The Go-It-Alone Culture (On Needing People)
I haven't been as regular on recording my thoughts brought about by this book as I'd hoped to be, but that's nothing new. I either haven't had time to write or I've had other things to write about... life has been a little crazy!
What's funny is I had planned on writing about this chapter this evening, but before I got started my home phone rang. We only got that phone when we realized the landlords weren't calling us because our cell phones were long distance for them, so it doesn't ring very often except for salesmen and debt collectors for people we've never heard of. So it was a pleasant surprise to hear a voice from someone I actually know. Our conversation included her telling me there were some people that wanted to do something to help us out, something that would make my life as a mom easier.
I was floored. And I honestly wasn't sure what to say. I'm finding myself in that situation a lot recently.
This chapter talks about how we as moms can isolate ourselves. We don't want to inconvenience anyone. We certainly don't want to admit that we're struggling in areas we think everyone else has under control. We just try to pull ourselves up by our bootstraps and figure out our own problems. We don't make the effort to build relationships with other women. That takes time and emotional energy and sometimes it feels like more than we're capable of handling with all our other responsibilities.
This was a hard chapter for me, because it speaks to an area that I really struggle with. I am very much an isolationist. I am getting out more here in MT than I ever did in TN, and it's stretching me. But I have seen what happens when women isolate themselves and I don't want that to happen to me and my family. So I'm making the effort, but it's not an easy thing. A friend of mine from college who moved even further than I have wrote a beautiful post about what it's like to be the new girl, especially as an introvert.
Sally sets a wonderful example of how to make friends in a new town. And I read that and think, this is great! But it's simply not in my comfort zone. I have to ask myself why? Why don't I invite people over? Why am I hesitant to join others in their homes or set up a meet & greet with other moms? This is my second time through this book, and the first time this chapter left me feeling inadequate, like I clearly wasn't doing as much as I should be to reach out into my new community. But as I read the rest of the book, I realized that I can't conquer every area of my life at once. You can have too many good things.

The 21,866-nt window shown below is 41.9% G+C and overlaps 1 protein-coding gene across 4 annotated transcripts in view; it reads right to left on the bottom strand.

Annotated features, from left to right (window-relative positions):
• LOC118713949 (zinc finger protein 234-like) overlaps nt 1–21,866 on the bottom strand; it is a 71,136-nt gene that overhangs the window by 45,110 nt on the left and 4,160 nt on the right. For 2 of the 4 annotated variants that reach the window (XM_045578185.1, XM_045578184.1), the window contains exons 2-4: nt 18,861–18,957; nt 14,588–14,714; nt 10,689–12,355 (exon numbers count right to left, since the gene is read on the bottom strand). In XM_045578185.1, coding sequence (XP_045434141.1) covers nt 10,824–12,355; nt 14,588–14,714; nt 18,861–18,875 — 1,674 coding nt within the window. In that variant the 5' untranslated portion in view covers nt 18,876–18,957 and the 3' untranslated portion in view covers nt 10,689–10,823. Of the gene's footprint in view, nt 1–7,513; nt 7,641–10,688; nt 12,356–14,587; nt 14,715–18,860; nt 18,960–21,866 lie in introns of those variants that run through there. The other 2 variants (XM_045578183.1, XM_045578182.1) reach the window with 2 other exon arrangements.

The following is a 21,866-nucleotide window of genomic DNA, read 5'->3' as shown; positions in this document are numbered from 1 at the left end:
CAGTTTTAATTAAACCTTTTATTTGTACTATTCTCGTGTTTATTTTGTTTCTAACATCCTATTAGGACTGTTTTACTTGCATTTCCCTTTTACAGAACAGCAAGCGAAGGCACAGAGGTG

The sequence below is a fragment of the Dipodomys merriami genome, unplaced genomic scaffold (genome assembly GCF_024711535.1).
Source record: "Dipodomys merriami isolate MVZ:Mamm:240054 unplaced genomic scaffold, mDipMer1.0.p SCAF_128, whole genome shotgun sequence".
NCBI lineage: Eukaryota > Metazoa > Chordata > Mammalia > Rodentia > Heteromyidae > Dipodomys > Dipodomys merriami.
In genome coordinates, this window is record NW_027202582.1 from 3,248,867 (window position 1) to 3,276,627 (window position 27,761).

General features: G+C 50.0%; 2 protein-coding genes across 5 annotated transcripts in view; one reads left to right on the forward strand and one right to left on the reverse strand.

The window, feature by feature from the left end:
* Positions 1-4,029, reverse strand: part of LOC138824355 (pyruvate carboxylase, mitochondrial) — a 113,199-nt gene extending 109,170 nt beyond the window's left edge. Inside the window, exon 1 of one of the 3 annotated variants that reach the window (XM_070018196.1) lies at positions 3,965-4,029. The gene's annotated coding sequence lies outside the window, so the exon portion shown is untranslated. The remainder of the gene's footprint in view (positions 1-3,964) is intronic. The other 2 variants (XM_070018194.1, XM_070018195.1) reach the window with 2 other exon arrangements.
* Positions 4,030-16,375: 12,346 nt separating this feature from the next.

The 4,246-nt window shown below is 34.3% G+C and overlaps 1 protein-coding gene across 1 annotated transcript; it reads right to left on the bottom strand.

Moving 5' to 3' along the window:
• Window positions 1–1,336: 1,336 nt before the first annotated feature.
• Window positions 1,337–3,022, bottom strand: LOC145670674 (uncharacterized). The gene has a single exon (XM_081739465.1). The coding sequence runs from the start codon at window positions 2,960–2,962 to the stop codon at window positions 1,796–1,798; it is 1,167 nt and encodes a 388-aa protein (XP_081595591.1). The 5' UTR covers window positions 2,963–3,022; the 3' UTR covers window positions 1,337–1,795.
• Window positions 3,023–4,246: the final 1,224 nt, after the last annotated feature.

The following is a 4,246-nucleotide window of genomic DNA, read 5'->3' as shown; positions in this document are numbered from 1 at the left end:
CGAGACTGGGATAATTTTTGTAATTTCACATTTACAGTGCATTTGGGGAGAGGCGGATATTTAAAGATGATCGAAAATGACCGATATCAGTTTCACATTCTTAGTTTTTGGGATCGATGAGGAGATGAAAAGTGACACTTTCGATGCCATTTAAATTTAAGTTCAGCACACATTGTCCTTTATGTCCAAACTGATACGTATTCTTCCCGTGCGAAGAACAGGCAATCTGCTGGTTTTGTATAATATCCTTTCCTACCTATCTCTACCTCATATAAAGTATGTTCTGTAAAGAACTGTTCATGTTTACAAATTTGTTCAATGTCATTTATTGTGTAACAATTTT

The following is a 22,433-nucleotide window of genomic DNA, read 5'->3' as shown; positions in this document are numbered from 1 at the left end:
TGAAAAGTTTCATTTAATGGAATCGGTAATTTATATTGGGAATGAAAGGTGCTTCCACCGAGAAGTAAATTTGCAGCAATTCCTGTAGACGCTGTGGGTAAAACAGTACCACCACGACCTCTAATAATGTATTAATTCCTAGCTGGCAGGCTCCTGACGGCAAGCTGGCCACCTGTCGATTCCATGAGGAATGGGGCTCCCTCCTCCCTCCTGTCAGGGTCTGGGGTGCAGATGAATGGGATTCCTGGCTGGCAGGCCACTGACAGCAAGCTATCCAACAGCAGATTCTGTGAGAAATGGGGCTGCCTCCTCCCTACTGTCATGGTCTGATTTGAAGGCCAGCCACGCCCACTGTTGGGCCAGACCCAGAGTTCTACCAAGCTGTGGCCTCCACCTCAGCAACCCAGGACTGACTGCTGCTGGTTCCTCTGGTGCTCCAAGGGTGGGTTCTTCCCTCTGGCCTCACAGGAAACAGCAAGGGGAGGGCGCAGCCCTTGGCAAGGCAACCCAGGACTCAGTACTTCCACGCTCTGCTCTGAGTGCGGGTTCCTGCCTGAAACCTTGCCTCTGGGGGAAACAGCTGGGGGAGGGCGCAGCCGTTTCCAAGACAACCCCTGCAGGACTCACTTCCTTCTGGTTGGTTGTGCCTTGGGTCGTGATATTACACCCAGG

I hate my house. I am a horrible housekeeper on top of that. Put the two together and you have a place you're ashamed for anyone to see. I am an introvert, so I need to be comfortable in my surroundings before I bring other people into them. One of the things the Mechanic and I wanted when we first got married was to be hospitable, but that just has never really happened. But I want to get to the point that it does. So I need to get my cart and horse in the right order. Work on my housekeeping, work on adding beauty to my home so that I am comfortable in it, work on meal planning and improving my ability to keep a grocery budget... and then, work on expanding my social circle through my home.
However, that doesn't mean I can ignore the need for other people while I work on improving these areas of my life. And that brings me to a subject that this chapter doesn't directly speak to, but it came to my mind anyway.
Charity. To be continued...